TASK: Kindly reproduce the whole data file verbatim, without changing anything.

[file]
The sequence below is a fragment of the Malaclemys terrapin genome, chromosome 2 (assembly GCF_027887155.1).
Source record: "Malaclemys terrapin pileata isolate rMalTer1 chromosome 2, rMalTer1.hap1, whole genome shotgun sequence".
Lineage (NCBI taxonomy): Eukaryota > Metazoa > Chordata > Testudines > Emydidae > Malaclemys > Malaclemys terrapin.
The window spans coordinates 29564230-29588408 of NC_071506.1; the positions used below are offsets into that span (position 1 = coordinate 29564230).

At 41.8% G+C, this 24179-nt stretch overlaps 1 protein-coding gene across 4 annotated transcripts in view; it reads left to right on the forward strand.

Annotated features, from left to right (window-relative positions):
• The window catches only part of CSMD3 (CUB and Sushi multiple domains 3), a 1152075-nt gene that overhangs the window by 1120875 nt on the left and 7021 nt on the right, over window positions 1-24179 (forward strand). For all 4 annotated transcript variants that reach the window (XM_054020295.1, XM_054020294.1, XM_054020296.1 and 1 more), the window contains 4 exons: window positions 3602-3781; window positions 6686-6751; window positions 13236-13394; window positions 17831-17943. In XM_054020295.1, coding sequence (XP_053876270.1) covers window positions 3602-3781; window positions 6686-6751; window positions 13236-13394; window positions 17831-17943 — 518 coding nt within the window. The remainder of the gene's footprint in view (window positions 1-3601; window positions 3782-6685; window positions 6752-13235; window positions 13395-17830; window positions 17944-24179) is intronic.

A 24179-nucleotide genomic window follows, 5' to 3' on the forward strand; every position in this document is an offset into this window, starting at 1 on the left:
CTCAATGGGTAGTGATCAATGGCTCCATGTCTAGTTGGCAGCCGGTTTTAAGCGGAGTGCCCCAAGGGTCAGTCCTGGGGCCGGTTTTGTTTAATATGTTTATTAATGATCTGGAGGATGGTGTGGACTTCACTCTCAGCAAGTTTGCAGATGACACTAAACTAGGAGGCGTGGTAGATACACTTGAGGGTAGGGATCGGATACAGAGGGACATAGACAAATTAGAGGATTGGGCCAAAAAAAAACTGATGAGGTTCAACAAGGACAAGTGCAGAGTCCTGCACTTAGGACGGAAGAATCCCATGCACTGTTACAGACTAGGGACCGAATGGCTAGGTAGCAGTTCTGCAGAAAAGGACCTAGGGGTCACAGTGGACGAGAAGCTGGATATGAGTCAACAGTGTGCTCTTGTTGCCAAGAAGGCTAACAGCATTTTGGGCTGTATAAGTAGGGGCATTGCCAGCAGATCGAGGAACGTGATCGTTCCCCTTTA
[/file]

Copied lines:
The sequence below is a fragment of the Malaclemys terrapin genome, chromosome 2 (assembly GCF_027887155.1).
Source record: "Malaclemys terrapin pileata isolate rMalTer1 chromosome 2, rMalTer1.hap1, whole genome shotgun sequence".
Lineage (NCBI taxonomy): Eukaryota > Metazoa > Chordata > Testudines > Emydidae > Malaclemys > Malaclemys terrapin.
The window spans coordinates 29564230-29588408 of NC_071506.1; the positions used below are offsets into that span (position 1 = coordinate 29564230).

At 41.8% G+C, this 24179-nt stretch overlaps 1 protein-coding gene across 4 annotated transcripts in view; it reads left to right on the forward strand.

Annotated features, from left to right (window-relative positions):
• The window catches only part of CSMD3 (CUB and Sushi multiple domains 3), a 1152075-nt gene that overhangs the window by 1120875 nt on the left and 7021 nt on the right, over window positions 1-24179 (forward strand). For all 4 annotated transcript variants that reach the window (XM_054020295.1, XM_054020294.1, XM_054020296.1 and 1 more), the window contains 4 exons: window positions 3602-3781; window positions 6686-6751; window positions 13236-13394; window positions 17831-17943. In XM_054020295.1, coding sequence (XP_053876270.1) covers window positions 3602-3781; window positions 6686-6751; window positions 13236-13394; window positions 17831-17943 — 518 coding nt within the window. The remainder of the gene's footprint in view (window positions 1-3601; window positions 3782-6685; window positions 6752-13235; window positions 13395-17830; window positions 17944-24179) is intronic.

A 24179-nucleotide genomic window follows, 5' to 3' on the forward strand; every position in this document is an offset into this window, starting at 1 on the left:
CTCAATGGGTAGTGATCAATGGCTCCATGTCTAGTTGGCAGCCGGTTTTAAGCGGAGTGCCCCAAGGGTCAGTCCTGGGGCCGGTTTTGTTTAATATGTTTATTAATGATCTGGAGGATGGTGTGGACTTCACTCTCAGCAAGTTTGCAGATGACACTAAACTAGGAGGCGTGGTAGATACACTTGAGGGTAGGGATCGGATACAGAGGGACATAGACAAATTAGAGGATTGGGCCAAAAAAAAACTGATGAGGTTCAACAAGGACAAGTGCAGAGTCCTGCACTTAGGACGGAAGAATCCCATGCACTGTTACAGACTAGGGACCGAATGGCTAGGTAGCAGTTCTGCAGAAAAGGACCTAGGGGTCACAGTGGACGAGAAGCTGGATATGAGTCAACAGTGTGCTCTTGTTGCCAAGAAGGCTAACAGCATTTTGGGCTGTATAAGTAGGGGCATTGCCAGCAGATCGAGGAACGTGATCGTTCCCCTTTA